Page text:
ALTERNATIVE MEDIA AND SOCIAL ENGINEERING: COMMENT ON A COMMENTMarch 13, 2011 By Joseph P. Farrell
I am not normally given to commenting on a website comment, but in this instance, the commentator's remarks were so profound and insightful, I thought readers of this website should be made aware of them by highlighting them in a formal post, and should also be aware of my response to his remarks.
In response to my remarks in my Fireside News and Views from the Nefarium of March 4, 2011, Mr. Greg Parent said the following:
"The alternative community is flooded with alt-babble, which has had the effect of devaluing all alternative research, even that which is legitimate. Frankly, I have stopped listening to the alternative radio programs because they will put anybody on with the most outrageous, unsubstantiated claims and not pose any hard questions. Any legitimate research, even alternative research requires some standards but "alternative" has come to mean anything goes. In short, it has imploded into the post modern abyss of relativism. This applies to books as well, 98% of which amount to total drivel. But such is the goal of the counter-initiation to create cognitive dissonance and break down any objective sense of reality, so that it can be reconstructed for malevolent use. That is to say, it's quite possible that the alternative community itself has become an instrument (if it wasn't always) of social engineering."
I have to admit that I pondered these profound observations for several days until I finally decided to write about them. In the main, I think Mr. Parent has put his finger on what has been troubling me, and that is the almost total breakdown of any sense of research rigor within the alternative community. The "acid drip" here is not a real one, it is being created by the alternative community itself, or rather, by the big names within it, who are so often paraded in front of the microphones at conferences and on radio and television shows, who, without much argument or research, can and do say the wildest things. Reality itself dissolves beneath this acid; it becomes pliable and plastic, capable of being molded into whatever transparent thing the "alternative community media' choose to make it. And here, I think, the old adage of C.S. Lewis cuts right to the heart of the issue: one cannot go on seeing through everything, or one only ends seeing nothing at all. There has to be some opacity somewhere in order for anything to be seen.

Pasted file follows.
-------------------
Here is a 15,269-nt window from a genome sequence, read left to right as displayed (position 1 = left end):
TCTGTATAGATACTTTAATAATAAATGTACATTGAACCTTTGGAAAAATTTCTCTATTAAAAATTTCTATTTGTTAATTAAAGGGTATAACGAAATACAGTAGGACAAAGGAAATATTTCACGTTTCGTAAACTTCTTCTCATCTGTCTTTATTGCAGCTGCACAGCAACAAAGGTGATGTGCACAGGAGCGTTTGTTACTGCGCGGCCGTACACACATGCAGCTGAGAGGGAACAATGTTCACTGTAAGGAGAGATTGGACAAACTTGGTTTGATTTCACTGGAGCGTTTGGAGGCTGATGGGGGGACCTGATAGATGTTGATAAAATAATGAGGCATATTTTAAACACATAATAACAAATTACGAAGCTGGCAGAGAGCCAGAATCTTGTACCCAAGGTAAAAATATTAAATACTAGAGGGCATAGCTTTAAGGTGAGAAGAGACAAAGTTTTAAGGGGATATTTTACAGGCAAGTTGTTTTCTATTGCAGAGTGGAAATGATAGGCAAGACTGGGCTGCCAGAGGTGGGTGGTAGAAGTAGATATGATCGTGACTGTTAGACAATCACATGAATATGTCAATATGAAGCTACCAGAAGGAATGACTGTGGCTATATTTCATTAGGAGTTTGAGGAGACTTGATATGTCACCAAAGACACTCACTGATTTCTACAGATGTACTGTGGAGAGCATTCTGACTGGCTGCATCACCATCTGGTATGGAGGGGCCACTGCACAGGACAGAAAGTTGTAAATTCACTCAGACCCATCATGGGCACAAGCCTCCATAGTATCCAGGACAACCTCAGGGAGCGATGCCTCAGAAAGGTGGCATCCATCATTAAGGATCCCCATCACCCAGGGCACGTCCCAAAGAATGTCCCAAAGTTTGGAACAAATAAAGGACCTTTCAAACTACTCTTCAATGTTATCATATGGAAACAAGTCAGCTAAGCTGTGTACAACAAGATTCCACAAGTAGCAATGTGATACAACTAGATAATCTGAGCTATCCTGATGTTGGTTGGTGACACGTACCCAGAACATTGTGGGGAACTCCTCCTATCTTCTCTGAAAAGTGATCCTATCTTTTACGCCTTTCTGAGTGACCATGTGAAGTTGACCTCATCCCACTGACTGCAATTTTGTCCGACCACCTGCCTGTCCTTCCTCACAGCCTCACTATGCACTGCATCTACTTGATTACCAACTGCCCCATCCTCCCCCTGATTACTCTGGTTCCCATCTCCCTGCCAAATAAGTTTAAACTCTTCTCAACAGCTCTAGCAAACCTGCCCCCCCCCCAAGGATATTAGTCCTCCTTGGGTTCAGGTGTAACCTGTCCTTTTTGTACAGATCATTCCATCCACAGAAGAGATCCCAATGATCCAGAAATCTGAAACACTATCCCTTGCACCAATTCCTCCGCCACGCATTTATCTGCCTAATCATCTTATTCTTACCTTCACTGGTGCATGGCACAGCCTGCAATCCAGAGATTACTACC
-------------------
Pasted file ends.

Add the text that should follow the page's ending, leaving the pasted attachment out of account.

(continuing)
This leads to Mr. Parent's second trenchant observation, namely, the possibility that certain names and shows are championed by the powers that be for the express purpose of using the alternative research community for social engineering purposes. A population that believes that the British Royal family are quite literally reptiles will believe almost anything. A population that is now justifiably cynical about any pronouncement coming from their respective governments can easily be fed the ersatz "knowledge" of numerology, of channeling, of past lives... in short, the whole panoply of esoterica.
Like Mr. Parent, I too have grown cold to many famous examples within the alternative media, though no names need be mentioned, I am probably not alone in this. Junk "reality" shows on television chase ghosts, radio shows that used to attempt to plumb the technological depths implied by UFOs are now filled with witches, ghost chasers, near-death survivors, and so on.
Mr. Parent's observations only highlight in bold relief once again why I am so adamant that at least some sort of academic standards - including proper referencing - have to be brought at least to the written media within the community. But it will, I'm afraid, be some time before we find similar standards being applied in the other media.
Most of all, Mr. Parent's remarks also evidence a final concern, namely, that the more unreal the agenda, the more air-time that seems to be given to a topic or individual. And that, of course, is social engineering at its best.
About The Author
Joseph P. Farrell has a doctorate in patristics from the University of Oxford, and pursues research in physics, alternative history and science, and "strange stuff". His book The Giza DeathStar, for which the Giza Community is named, was published in the spring of 2002, and was his first venture into "alternative history and science".